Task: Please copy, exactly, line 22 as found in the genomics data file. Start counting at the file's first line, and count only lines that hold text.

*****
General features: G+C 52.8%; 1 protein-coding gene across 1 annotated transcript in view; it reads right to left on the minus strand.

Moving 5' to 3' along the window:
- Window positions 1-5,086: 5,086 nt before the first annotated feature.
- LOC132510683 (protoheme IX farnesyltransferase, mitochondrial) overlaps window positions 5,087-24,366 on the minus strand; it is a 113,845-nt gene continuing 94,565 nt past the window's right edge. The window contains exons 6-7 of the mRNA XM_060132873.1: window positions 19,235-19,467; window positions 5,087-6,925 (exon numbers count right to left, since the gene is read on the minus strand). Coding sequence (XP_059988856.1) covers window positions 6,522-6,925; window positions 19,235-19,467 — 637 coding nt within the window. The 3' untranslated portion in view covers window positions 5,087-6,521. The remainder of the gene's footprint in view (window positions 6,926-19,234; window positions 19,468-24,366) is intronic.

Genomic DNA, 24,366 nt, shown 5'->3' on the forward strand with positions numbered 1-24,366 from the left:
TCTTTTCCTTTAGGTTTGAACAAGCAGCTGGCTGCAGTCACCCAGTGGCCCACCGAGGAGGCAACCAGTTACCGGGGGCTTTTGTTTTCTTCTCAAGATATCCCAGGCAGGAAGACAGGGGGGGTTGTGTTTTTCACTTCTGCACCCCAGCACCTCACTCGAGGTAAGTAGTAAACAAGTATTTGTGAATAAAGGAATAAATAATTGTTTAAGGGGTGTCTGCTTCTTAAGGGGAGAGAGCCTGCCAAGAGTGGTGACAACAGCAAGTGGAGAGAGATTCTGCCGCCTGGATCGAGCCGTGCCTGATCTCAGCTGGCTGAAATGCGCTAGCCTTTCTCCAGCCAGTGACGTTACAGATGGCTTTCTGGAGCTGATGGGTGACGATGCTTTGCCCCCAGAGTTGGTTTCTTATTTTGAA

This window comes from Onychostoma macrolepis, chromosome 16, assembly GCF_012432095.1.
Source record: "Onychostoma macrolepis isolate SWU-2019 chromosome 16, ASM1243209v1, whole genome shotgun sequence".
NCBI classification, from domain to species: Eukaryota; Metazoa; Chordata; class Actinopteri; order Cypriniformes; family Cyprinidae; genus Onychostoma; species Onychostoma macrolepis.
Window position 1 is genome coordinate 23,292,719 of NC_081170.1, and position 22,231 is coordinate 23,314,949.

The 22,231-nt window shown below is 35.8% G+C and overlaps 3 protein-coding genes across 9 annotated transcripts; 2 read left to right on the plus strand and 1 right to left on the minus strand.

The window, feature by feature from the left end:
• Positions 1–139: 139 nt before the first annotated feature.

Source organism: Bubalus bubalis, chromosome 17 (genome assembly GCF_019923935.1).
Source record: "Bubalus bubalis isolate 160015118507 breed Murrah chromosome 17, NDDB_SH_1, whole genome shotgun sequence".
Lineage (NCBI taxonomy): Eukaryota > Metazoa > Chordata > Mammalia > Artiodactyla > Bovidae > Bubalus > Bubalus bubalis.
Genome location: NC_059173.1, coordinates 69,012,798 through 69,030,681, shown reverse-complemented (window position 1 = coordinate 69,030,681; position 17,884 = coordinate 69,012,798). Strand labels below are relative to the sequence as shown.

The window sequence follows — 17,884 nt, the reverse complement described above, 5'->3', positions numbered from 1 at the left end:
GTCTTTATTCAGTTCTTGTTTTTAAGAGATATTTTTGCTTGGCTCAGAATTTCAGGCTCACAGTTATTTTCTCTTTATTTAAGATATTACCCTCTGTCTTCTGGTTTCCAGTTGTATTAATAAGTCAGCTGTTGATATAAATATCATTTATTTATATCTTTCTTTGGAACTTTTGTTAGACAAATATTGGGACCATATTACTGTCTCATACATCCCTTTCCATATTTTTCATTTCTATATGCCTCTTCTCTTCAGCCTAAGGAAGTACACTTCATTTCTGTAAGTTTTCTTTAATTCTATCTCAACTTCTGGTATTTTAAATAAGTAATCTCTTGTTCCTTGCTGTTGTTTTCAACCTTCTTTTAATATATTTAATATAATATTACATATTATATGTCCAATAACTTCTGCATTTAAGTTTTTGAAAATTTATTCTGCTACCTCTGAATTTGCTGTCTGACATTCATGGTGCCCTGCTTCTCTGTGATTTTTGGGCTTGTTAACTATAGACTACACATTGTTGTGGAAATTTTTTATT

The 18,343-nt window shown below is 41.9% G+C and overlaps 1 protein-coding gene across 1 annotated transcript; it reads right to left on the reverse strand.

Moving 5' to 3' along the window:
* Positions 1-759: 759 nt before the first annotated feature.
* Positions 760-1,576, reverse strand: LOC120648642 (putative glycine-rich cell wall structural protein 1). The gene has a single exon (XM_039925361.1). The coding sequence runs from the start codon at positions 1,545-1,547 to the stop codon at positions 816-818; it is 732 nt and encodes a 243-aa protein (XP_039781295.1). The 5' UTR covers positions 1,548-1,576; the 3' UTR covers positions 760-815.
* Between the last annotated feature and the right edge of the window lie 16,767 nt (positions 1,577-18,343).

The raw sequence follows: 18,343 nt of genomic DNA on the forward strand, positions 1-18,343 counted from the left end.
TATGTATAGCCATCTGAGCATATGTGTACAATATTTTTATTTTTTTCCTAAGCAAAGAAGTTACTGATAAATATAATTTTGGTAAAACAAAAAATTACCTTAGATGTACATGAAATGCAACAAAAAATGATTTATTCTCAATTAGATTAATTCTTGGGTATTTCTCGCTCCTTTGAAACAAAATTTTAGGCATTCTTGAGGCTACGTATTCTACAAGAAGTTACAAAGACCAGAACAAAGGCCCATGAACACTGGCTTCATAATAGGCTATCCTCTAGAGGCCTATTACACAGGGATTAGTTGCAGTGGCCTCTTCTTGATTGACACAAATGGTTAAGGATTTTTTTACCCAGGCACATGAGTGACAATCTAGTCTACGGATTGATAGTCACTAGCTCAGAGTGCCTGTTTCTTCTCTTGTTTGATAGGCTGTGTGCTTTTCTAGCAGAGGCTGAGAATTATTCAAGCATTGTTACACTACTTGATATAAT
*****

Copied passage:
* Positions 1-759: 759 nt before the first annotated feature.